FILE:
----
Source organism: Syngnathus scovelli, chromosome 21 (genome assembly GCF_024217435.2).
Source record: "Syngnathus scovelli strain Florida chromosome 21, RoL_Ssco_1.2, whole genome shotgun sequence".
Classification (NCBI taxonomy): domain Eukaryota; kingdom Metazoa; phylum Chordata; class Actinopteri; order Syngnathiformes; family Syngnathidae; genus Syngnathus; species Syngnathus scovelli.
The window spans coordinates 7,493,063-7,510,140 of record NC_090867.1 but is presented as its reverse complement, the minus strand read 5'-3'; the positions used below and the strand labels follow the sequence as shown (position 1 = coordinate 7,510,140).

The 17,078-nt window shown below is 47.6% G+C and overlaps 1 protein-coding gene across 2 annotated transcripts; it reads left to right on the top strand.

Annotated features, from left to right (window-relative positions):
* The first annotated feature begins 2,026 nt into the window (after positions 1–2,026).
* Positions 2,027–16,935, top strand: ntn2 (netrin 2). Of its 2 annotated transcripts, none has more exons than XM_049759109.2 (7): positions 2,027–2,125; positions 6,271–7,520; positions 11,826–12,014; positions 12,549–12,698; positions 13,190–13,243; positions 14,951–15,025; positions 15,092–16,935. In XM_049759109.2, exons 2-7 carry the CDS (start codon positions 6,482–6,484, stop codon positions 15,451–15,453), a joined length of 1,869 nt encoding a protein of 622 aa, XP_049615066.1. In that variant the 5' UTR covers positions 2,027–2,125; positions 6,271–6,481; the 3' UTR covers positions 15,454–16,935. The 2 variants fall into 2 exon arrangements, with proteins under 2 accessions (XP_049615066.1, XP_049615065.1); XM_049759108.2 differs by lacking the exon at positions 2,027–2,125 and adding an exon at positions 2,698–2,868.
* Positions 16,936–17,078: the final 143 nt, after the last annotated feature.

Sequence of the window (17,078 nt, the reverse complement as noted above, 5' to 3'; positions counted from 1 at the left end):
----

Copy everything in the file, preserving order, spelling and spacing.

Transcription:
Source organism: Syngnathus scovelli, chromosome 21 (genome assembly GCF_024217435.2).
Source record: "Syngnathus scovelli strain Florida chromosome 21, RoL_Ssco_1.2, whole genome shotgun sequence".
Classification (NCBI taxonomy): domain Eukaryota; kingdom Metazoa; phylum Chordata; class Actinopteri; order Syngnathiformes; family Syngnathidae; genus Syngnathus; species Syngnathus scovelli.
The window spans coordinates 7,493,063-7,510,140 of record NC_090867.1 but is presented as its reverse complement, the minus strand read 5'-3'; the positions used below and the strand labels follow the sequence as shown (position 1 = coordinate 7,510,140).

The 17,078-nt window shown below is 47.6% G+C and overlaps 1 protein-coding gene across 2 annotated transcripts; it reads left to right on the top strand.

Annotated features, from left to right (window-relative positions):
* The first annotated feature begins 2,026 nt into the window (after positions 1–2,026).
* Positions 2,027–16,935, top strand: ntn2 (netrin 2). Of its 2 annotated transcripts, none has more exons than XM_049759109.2 (7): positions 2,027–2,125; positions 6,271–7,520; positions 11,826–12,014; positions 12,549–12,698; positions 13,190–13,243; positions 14,951–15,025; positions 15,092–16,935. In XM_049759109.2, exons 2-7 carry the CDS (start codon positions 6,482–6,484, stop codon positions 15,451–15,453), a joined length of 1,869 nt encoding a protein of 622 aa, XP_049615066.1. In that variant the 5' UTR covers positions 2,027–2,125; positions 6,271–6,481; the 3' UTR covers positions 15,454–16,935. The 2 variants fall into 2 exon arrangements, with proteins under 2 accessions (XP_049615066.1, XP_049615065.1); XM_049759108.2 differs by lacking the exon at positions 2,027–2,125 and adding an exon at positions 2,698–2,868.
* Positions 16,936–17,078: the final 143 nt, after the last annotated feature.

Sequence of the window (17,078 nt, the reverse complement as noted above, 5' to 3'; positions counted from 1 at the left end):